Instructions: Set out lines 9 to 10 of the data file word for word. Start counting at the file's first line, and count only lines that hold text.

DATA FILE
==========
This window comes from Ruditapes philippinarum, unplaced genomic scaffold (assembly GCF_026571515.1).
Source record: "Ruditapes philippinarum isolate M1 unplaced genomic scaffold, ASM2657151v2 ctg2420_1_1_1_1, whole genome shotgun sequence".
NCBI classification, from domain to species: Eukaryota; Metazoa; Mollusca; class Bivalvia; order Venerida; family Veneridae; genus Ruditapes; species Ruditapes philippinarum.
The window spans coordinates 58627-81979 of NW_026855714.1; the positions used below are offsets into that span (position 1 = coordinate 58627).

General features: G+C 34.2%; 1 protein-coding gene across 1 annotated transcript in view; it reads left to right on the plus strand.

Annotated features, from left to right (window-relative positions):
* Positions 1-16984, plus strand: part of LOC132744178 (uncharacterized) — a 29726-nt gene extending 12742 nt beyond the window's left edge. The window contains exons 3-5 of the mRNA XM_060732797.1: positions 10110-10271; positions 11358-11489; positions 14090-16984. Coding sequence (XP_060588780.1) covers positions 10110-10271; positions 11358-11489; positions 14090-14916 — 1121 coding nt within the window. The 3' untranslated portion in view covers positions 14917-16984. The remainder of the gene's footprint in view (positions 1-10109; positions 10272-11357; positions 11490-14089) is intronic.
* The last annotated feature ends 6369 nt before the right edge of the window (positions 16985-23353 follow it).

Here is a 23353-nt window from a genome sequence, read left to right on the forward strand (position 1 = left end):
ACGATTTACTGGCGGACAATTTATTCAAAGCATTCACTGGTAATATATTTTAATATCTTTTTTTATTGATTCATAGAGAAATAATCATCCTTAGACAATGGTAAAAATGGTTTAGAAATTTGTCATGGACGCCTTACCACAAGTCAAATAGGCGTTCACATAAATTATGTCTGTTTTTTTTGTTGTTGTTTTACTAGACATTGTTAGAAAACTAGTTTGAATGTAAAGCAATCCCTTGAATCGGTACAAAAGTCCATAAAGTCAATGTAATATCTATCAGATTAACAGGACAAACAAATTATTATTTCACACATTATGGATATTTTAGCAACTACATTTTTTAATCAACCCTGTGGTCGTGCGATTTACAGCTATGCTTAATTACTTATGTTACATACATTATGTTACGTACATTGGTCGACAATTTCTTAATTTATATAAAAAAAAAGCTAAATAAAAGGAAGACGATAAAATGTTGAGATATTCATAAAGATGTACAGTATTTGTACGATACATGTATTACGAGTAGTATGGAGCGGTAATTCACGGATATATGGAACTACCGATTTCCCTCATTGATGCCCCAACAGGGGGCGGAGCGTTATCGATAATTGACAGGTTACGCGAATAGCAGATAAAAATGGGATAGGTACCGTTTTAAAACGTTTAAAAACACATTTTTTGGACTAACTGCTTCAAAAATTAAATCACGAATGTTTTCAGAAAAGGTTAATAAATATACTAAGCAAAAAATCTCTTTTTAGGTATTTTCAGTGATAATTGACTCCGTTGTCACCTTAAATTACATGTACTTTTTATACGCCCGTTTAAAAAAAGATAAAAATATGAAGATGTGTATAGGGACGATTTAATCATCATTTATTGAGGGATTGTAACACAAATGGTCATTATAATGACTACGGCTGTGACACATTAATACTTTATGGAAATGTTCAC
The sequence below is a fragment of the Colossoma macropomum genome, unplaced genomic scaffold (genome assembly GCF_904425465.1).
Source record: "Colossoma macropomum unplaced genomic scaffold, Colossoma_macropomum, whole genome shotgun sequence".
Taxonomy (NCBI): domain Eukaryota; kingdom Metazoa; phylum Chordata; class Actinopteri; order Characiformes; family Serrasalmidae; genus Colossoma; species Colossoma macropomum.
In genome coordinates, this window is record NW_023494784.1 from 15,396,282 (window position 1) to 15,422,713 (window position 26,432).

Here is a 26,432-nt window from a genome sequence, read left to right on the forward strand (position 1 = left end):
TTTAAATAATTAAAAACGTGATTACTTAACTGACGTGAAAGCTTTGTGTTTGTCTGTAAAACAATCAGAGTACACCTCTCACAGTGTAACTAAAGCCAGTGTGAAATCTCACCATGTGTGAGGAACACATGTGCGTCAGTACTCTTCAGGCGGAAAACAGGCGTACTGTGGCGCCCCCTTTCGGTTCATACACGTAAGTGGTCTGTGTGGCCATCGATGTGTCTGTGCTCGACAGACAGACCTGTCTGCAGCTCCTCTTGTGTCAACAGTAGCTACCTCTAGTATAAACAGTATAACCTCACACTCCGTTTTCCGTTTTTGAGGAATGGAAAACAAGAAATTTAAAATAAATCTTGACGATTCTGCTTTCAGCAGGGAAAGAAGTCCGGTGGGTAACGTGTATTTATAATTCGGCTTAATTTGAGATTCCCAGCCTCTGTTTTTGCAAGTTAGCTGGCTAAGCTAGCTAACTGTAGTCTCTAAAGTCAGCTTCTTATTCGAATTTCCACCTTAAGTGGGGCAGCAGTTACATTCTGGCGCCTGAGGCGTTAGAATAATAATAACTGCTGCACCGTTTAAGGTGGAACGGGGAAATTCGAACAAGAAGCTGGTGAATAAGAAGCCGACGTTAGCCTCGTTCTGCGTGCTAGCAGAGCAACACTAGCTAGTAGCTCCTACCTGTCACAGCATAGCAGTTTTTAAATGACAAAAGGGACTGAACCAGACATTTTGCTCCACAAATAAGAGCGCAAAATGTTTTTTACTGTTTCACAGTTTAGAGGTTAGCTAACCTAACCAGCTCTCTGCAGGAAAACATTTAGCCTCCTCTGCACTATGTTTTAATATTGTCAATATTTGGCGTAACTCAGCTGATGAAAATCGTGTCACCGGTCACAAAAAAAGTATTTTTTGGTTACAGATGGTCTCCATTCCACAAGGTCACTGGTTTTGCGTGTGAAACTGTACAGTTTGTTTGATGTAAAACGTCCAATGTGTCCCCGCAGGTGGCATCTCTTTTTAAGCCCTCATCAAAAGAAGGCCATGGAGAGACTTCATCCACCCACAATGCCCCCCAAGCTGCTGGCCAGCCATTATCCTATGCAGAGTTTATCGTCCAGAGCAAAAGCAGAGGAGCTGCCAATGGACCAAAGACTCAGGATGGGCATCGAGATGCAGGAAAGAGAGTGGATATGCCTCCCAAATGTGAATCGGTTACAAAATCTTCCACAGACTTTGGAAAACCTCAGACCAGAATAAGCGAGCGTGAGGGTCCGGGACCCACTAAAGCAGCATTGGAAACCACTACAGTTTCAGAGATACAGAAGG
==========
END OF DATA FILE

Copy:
Here is a 23353-nt window from a genome sequence, read left to right on the forward strand (position 1 = left end):
ACGATTTACTGGCGGACAATTTATTCAAAGCATTCACTGGTAATATATTTTAATATCTTTTTTTATTGATTCATAGAGAAATAATCATCCTTAGACAATGGTAAAAATGGTTTAGAAATTTGTCATGGACGCCTTACCACAAGTCAAATAGGCGTTCACATAAATTATGTCTGTTTTTTTTGTTGTTGTTTTACTAGACATTGTTAGAAAACTAGTTTGAATGTAAAGCAATCCCTTGAATCGGTACAAAAGTCCATAAAGTCAATGTAATATCTATCAGATTAACAGGACAAACAAATTATTATTTCACACATTATGGATATTTTAGCAACTACATTTTTTAATCAACCCTGTGGTCGTGCGATTTACAGCTATGCTTAATTACTTATGTTACATACATTATGTTACGTACATTGGTCGACAATTTCTTAATTTATATAAAAAAAAAGCTAAATAAAAGGAAGACGATAAAATGTTGAGATATTCATAAAGATGTACAGTATTTGTACGATACATGTATTACGAGTAGTATGGAGCGGTAATTCACGGATATATGGAACTACCGATTTCCCTCATTGATGCCCCAACAGGGGGCGGAGCGTTATCGATAATTGACAGGTTACGCGAATAGCAGATAAAAATGGGATAGGTACCGTTTTAAAACGTTTAAAAACACATTTTTTGGACTAACTGCTTCAAAAATTAAATCACGAATGTTTTCAGAAAAGGTTAATAAATATACTAAGCAAAAAATCTCTTTTTAGGTATTTTCAGTGATAATTGACTCCGTTGTCACCTTAAATTACATGTACTTTTTATACGCCCGTTTAAAAAAAGATAAAAATATGAAGATGTGTATAGGGACGATTTAATCATCATTTATTGAGGGATTGTAACACAAATGGTCATTATAATGACTACGGCTGTGACACATTAATACTTTATGGAAATGTTCAC